Thursday, April 14, 2011

Boys in tights

I couldn’t help noticing the big debate that is going on at the moment about the young boy being photographed with his toenails painted pink. I am not sure whether it was an advertisement or a story, but it sure seems as though it is raising a lot of viewer response.

      Back in the day when we were growing up there was a very clear line that separated boys from girls. It didn’t matter whether it was in clothing or in toys, girls were pink and frilly and played with dollies and boys were tough. Boys played in the mud, played with guns, hammers and toy trucks. Boys were called sissies if they cried and when girls cried their mommies came running. Everything children played with emulated where they were headed – into a rough and tough workman’s world or into a mothering role.

      As time has gone by our style of toys has changed dramatically. Whereas boys wouldn’t be seen dead playing with dolls in the past, we now have boy figures created from loved cartoon characters. It started with Ken and then moved on to action figures like Batman, Superman and Spiderman, and more recently the little skinny legged ‘Woody’ from Toy Story.

      The hard-core line between frilly and pink and tough and blue has greatly diminished. In my mind I think that is great. Not all boys are tough and macho by nature and not all girls are gentle and sweet. Justin was about two years old and loved purses and little fairy dresses. His father was quite concerned about this, but decided not to make a big deal of it. As time went by Justin, quietly encouraged by his dad, became interested in Meccano sets and Buzz Lightyear. His little brother loves to watch the TV show “Strawberry Shortcake”. While shopping with his mom a few weeks ago, he decided that he wanted the little doll ‘Lemon’ from the same show. He made a wood-block house for her and took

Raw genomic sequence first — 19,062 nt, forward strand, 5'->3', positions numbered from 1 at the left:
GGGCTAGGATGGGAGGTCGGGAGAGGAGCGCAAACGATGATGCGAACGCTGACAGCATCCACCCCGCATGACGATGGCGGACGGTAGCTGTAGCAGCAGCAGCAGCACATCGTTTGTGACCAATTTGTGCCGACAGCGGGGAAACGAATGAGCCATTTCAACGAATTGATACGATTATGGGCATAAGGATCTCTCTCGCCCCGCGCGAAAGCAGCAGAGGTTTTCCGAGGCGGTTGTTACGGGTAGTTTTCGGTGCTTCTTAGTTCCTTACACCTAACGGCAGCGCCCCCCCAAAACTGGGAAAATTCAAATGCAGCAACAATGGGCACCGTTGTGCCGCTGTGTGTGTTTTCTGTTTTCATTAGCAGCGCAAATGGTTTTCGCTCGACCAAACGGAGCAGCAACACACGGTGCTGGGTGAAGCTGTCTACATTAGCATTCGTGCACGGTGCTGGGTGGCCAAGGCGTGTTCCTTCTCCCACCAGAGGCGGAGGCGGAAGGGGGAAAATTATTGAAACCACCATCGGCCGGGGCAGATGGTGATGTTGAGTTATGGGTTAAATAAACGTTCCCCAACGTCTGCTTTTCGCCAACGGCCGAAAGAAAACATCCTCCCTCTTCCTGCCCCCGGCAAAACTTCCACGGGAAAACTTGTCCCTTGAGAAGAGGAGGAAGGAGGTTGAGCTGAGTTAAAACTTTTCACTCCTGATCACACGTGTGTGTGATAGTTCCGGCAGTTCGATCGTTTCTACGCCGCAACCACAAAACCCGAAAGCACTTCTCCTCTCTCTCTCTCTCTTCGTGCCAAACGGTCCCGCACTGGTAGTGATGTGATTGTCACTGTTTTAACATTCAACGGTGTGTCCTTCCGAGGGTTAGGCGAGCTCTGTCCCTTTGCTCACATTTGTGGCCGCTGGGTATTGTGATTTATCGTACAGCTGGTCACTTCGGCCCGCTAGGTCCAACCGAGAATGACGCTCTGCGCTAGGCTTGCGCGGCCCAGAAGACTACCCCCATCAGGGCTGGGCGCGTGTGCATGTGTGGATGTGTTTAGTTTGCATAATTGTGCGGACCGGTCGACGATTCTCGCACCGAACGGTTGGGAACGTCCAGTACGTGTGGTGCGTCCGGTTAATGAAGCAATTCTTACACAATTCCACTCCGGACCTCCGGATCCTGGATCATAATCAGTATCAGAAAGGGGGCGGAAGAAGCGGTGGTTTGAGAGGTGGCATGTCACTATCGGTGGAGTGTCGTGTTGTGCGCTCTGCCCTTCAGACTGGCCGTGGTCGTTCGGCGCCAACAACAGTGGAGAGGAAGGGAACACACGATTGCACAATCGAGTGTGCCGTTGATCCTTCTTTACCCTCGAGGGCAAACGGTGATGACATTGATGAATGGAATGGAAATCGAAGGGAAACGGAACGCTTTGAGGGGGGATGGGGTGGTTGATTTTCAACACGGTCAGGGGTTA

her to Kindergarten. When he got home he said to his mom, “Lemon is a girly doll, isn’t she!” He put ‘Lemon’ away and that was that.

      There is never any fuss made about little girls wearing boyish clothes or playing cowboys and Indians yet there is a very negative attitude towards boys showing the least bit of femininity. Young women always appreciate men who show sensitivity. Guys don’t learn to be softhearted by constantly displaying a macho attitude and throwing their weight around. That is very unappealing to girls.

      Remember the movie, “Billy Elliott?” That poor lad was so terrified of his father’s response to him wanting to be a dancer that he hid the fact that he was going to dance classes for a long time. Eventually his father, a coalminer and very gruff man, came to terms with the fact that his son was living his passion and with great difficulty accepted his chosen path in life.

      It is vitally important to allow our children to develop their own characters and find their own identity. In no way am I supporting gender transfer, but by demonstrating extreme opposition to boys showing any feminine tendencies or sensitivity it can cause the child much stress and confusion. Instead, it is way more productive to gently guide them towards activities that are more male oriented without necessarily being tough and gruff.

      Children face all kinds of pressures as they grow up. As parents, we need to choose how we will deal with issues. The fact that two and three year olds may like dressing up in clothes of the opposite sex is hardly a big deal. They love to dress up. Hey, even adults like Robin Hood, Batman, Spiderman and Superman all wore tights and they were manly men! Lighten up and let the kids enjoy painting themselves and dressing up as they like. Life is short! What is a tutu between friends?

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